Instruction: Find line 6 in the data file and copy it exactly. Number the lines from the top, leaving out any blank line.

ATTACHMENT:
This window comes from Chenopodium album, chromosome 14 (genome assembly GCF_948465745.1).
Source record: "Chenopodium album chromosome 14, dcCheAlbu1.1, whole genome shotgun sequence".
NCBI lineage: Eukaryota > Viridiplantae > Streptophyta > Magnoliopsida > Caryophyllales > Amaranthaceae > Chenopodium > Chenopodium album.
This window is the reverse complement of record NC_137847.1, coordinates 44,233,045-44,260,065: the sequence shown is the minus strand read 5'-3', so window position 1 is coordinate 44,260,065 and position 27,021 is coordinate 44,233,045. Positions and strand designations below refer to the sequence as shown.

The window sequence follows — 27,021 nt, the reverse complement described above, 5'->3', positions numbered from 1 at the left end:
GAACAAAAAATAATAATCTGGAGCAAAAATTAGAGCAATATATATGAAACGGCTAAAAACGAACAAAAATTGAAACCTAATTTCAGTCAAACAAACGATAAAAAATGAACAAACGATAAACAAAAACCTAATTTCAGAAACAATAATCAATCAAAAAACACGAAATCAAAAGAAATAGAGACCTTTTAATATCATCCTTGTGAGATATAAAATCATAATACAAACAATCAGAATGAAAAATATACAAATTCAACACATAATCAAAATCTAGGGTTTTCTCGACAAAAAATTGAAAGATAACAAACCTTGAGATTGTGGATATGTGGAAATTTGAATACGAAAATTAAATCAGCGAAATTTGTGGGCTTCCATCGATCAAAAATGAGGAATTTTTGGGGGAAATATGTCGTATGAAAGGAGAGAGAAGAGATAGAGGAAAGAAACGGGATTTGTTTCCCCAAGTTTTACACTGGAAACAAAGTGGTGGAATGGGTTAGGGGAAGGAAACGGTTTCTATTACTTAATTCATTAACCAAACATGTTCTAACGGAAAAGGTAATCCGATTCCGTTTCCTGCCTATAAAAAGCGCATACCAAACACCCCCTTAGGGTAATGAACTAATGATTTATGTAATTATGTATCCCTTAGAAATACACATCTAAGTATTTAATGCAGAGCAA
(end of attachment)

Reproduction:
GAACAAAAAATAATAATCTGGAGCAAAAATTAGAGCAATATATATGAAACGGCTAAAAACGAACAAAAATTGAAACCTAATTTCAGTCAAACAAACGATAAAAAATGAACAAACGATAAACAAAAACCTAATTTCAGAAACAATAATCAATCAAAAAACACGAAATCAAAAGAAATAGAGACCTTTTAATATCATCCTTGTGAGATATAAAATCATAATACAAACAATCAGAATGAAAAATATACAAATTCAACACATAATCAAAATCTAGGGTTTTCTCGACAAAAAATTGAAAGATAACAAACCTTGAGATTGTGGATATGTGGAAATTTGAATACGAAAATTAAATCAGCGAAATTTGTGGGCTTCCATCGATCAAAAATGAGGAATTTTTGGGGGAAATATGTCGTATGAAAGGAGAGAGAAGAGATAGAGGAAAGAAACGGGATTTGTTTCCCCAAGTTTTACACTGGAAACAAAGTGGTGGAATGGGTTAGGGGAAGGAAACGGTTTCTATTACTTAATTCATTAACCAAACATGTTCTAACGGAAAAGGTAATCCGATTCCGTTTCCTGCCTATAAAAAGCGCATACCAAACACCCCCTTAGGGTAATGAACTAATGATTTATGTAATTATGTATCCCTTAGAAATACACATCTAAGTATTTAATGCAGAGCAA